But Newsom is only picking up on a theme increasingly sounded by politicians elsewhere. The city of Philadelphia has also announced a high-profile plan to provide Internet access to its citizens. From its point of view, broadband is a necessity, not a luxury. With the United States’ ranking for broadband penetration plummeting from third place to 16th in just four years, this is more than an academic concern. The fear is this will translate into massive job losses to other nations.
From Chris Edwards’ new book, Downsizing the Federal Government (which cited CAGW):
2005 – 13,997
2004 – 10,656
2003 – 9,362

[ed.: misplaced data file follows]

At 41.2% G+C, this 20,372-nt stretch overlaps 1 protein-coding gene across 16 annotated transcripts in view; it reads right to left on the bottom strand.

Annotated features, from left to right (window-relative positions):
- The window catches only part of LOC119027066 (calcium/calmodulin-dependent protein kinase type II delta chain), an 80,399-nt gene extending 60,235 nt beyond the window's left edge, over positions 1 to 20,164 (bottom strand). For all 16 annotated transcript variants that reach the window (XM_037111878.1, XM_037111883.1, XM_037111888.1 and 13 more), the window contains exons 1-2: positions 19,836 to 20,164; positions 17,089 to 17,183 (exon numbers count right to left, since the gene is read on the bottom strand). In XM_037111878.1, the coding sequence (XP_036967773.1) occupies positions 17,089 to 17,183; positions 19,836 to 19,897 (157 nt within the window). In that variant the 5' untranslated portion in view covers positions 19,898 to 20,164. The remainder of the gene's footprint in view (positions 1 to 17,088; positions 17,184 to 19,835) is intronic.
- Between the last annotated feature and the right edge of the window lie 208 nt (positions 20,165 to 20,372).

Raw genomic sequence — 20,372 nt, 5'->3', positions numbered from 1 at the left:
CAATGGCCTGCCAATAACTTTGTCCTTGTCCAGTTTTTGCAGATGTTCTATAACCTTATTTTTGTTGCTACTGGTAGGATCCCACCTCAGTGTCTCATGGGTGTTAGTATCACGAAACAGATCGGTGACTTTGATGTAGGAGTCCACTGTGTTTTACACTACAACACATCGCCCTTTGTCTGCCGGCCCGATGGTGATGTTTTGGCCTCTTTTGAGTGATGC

2002 – 8,341
2001 – 6,333
2000 – 4,326
1999 – 2,838
1998 – 2100
1997 – 1,596
1996 – 958
1995 – 1439
Using 2005 numbers, by voting down the “Bridges” amendment, the Senate let the country know that it was unwilling to defund 2 out of 13,997 pork projects today. That’s 0.0142887762 percent.
A recent visit and discussions with a mentor friend of mine reinforce Alan T. Saracevic’s article: Silicon Valley, Where Brains Meet Bucks. My friend mentioned two ventures where he stuck with ideas through two bankruptcies until they were successful. That type of risk taking and stick to it attitude is generally not seen (there are exceptions) here.
What do you get when you mix two parts money, a healthy dose of brains and another three parts money? Why, Silicon Valley, of course. The most opportunistic place in the world.
The Madison area has plenty of cash. We simply must be willing to use it. Judy Newman notes that Wisconsin lags in high-tech jobs.